Other issues in this category (19)
Many targeted attacks start with emails that have malware attached to them. All in all, spam mailings remain one of the most effective and inexpensive ways to spread Trojans.
Is there a way to make users lower their guard and launch an attached file? Sure. Disguise an executable Trojan file as something else—a document, an image or a self-extracting archive—and provide a potential victim with a convincing reason to take a better look at the attachment.
If a message like this appears in your personal mailbox, you probably won't pay much attention to it. And that's hardly surprising since such mailings target corporate employees, specifically accountants and other finance department staff who process tons of messages containing payment information every day.
Accountants' computers are a tempting morsel for attackers: these computers often run remote banking software which can be hijacked by attackers to funnel corporate funds into their accounts. Criminals can also encrypt a payroll database and paralyse a company's business routines, leaving its employees without their pay checks.
But let's get back to our bogus email. You have probably noticed that the message has been sent via a popular free email service. This offers us two possibilities:
- the attackers registered an account to send out spam;
- devious hackers compromised someone else's account and are using it to send bogus emails with a Trojan attached.
Neither of these assumptions factors in one detail. A targeted mailing (and this message obviously doesn’t target any specific group of people and was sent at random) involves zillions of similar messages being sent to various addresses.
Commencing a mailing campaign of this kind over a public email service will immediately arouse suspicion, and the account will be blocked for spamming.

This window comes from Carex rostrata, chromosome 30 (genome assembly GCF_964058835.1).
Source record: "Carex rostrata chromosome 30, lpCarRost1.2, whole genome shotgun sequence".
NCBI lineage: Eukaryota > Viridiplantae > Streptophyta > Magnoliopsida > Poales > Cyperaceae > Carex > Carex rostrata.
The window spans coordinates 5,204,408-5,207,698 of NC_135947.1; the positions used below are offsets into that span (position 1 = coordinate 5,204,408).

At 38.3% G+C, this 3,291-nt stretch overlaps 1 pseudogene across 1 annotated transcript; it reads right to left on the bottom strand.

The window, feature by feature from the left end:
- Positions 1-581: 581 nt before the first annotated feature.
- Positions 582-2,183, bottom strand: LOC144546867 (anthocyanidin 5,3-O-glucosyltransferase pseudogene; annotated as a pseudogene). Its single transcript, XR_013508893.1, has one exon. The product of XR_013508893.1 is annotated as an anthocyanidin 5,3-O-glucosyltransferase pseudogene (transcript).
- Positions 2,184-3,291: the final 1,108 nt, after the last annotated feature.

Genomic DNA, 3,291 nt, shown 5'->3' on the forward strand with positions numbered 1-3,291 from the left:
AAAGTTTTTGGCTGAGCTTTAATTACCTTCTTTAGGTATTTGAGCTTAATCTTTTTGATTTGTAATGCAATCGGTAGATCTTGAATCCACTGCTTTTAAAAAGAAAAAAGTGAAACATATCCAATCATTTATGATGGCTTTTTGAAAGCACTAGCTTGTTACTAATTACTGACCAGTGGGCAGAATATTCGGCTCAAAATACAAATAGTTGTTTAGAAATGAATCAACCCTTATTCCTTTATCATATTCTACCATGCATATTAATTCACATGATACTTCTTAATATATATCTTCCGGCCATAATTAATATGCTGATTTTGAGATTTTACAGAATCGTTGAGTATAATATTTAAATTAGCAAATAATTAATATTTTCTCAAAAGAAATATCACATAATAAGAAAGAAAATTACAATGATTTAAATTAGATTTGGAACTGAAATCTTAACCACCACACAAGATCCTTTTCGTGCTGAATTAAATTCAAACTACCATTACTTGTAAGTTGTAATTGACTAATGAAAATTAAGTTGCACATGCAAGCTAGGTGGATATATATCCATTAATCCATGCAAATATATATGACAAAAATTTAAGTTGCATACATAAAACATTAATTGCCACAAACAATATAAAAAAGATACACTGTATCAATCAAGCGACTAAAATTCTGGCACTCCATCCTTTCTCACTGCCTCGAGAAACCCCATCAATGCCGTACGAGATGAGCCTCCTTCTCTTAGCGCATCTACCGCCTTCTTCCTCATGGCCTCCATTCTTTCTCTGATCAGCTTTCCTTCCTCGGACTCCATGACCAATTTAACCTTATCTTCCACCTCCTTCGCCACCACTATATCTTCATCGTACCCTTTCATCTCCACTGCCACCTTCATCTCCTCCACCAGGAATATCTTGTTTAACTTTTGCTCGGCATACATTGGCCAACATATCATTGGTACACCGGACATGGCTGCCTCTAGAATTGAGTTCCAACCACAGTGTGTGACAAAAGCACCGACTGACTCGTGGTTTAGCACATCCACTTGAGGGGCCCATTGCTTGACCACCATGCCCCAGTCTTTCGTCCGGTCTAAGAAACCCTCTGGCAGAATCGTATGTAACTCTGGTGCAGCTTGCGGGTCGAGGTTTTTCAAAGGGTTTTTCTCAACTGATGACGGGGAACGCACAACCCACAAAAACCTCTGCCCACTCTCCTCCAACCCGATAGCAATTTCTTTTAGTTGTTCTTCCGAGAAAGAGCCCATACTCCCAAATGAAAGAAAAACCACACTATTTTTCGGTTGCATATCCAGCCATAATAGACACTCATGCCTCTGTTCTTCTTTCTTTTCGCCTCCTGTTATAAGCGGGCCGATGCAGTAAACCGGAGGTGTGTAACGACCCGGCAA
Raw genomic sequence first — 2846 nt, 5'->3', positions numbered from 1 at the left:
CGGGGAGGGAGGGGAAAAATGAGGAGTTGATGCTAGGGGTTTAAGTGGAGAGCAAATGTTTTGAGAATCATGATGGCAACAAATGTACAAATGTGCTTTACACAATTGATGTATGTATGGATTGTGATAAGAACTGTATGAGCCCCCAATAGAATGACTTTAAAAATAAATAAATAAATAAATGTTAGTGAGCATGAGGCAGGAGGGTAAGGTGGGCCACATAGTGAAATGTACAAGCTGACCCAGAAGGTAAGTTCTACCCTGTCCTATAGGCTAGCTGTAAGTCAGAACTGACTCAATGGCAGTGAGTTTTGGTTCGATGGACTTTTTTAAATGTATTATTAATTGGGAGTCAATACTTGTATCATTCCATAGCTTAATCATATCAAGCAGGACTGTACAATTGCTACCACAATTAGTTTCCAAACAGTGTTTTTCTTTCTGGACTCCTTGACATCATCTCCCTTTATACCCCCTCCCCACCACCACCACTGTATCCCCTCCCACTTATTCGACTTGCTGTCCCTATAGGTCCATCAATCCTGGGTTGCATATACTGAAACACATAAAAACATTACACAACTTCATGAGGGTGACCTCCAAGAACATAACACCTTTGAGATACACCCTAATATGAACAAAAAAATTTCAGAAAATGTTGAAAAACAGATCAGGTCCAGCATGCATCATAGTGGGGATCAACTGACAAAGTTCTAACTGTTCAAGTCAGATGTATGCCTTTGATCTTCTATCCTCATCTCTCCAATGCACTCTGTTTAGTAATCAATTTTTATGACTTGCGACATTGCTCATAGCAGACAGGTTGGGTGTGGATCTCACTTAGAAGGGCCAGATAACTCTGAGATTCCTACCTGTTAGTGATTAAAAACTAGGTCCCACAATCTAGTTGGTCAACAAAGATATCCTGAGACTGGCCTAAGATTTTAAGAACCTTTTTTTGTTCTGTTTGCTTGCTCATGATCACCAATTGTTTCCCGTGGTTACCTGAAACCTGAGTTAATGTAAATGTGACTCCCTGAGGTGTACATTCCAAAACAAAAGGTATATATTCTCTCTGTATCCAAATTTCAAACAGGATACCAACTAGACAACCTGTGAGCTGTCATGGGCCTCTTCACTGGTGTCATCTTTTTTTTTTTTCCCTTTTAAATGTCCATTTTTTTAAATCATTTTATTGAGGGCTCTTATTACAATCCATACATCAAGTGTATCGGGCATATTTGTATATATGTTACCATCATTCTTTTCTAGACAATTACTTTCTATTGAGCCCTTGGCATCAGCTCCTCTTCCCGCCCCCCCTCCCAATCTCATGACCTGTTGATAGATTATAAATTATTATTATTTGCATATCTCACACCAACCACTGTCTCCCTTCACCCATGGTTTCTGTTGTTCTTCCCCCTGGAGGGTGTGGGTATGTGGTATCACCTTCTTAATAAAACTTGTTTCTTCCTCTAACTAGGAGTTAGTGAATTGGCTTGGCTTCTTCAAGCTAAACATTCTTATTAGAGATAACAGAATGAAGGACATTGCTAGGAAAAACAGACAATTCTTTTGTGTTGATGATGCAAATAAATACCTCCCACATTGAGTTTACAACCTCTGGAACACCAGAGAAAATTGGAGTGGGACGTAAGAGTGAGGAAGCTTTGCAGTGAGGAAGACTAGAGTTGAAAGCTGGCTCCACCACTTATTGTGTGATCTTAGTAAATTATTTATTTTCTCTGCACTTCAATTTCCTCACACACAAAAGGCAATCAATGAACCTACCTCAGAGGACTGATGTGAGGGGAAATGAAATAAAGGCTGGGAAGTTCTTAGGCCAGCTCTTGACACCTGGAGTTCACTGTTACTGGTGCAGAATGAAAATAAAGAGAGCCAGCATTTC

But there is a way to get around that, and attackers frequently take advantage of it. They just need access to a small company’s mail server. Hacking into someone else's server sounds difficult? Not a problem; visit an underground forum, and purchase a login and password for a server that someone has already compromised. Or obtain the credentials of an employee who has access to company email.
Of course, there exist dozens of other tricks, including a rented botnet (which may incorporate infected servers), but we'll speak about those in detail in upcoming issues. Now, let's take a closer look at our email. Let's view the header information—sometimes it yields valuable clues.
The sender address in the "envelope-from" field matches the address in the “From” field you see in your email application. However, other meta data raises a number of questions. The server address from which the email was sent ("client-IP" and "helo" fields) doesn't belong to the company that owns the list.ru domain name. Rather, it is associated with a small server belonging to a Russian company we didn't know existed until the message arrived.
For comparison: Here is header information from a message that has actually been sent from a mail.ru server:
That means that the message was dispatched from a compromised server with a forged sender address. What does this accomplish? First, it can prevent spam filters from rating the message as spam, but similar tricks are also often used to deceive recipients.
We strongly advise you against opening files in emails received from unknown senders. But even if it appears that a message has been sent by someone you know, stay vigilant. If you have doubts, contact the person to make sure that they indeed sent this email to you. You may find it handy to learn to understand header information (leave a comment if you'd like to learn more about this, and we'll come up with a special issue about email metadata). And, of course, don't forget about anti-virus security.
P.S. We contacted the company whose server was used by the spammers and notified them about the problem. Needless to say, neither the company's management nor its system administrators knew about their mail server's secret life, and theywere quite surprised by what had happened.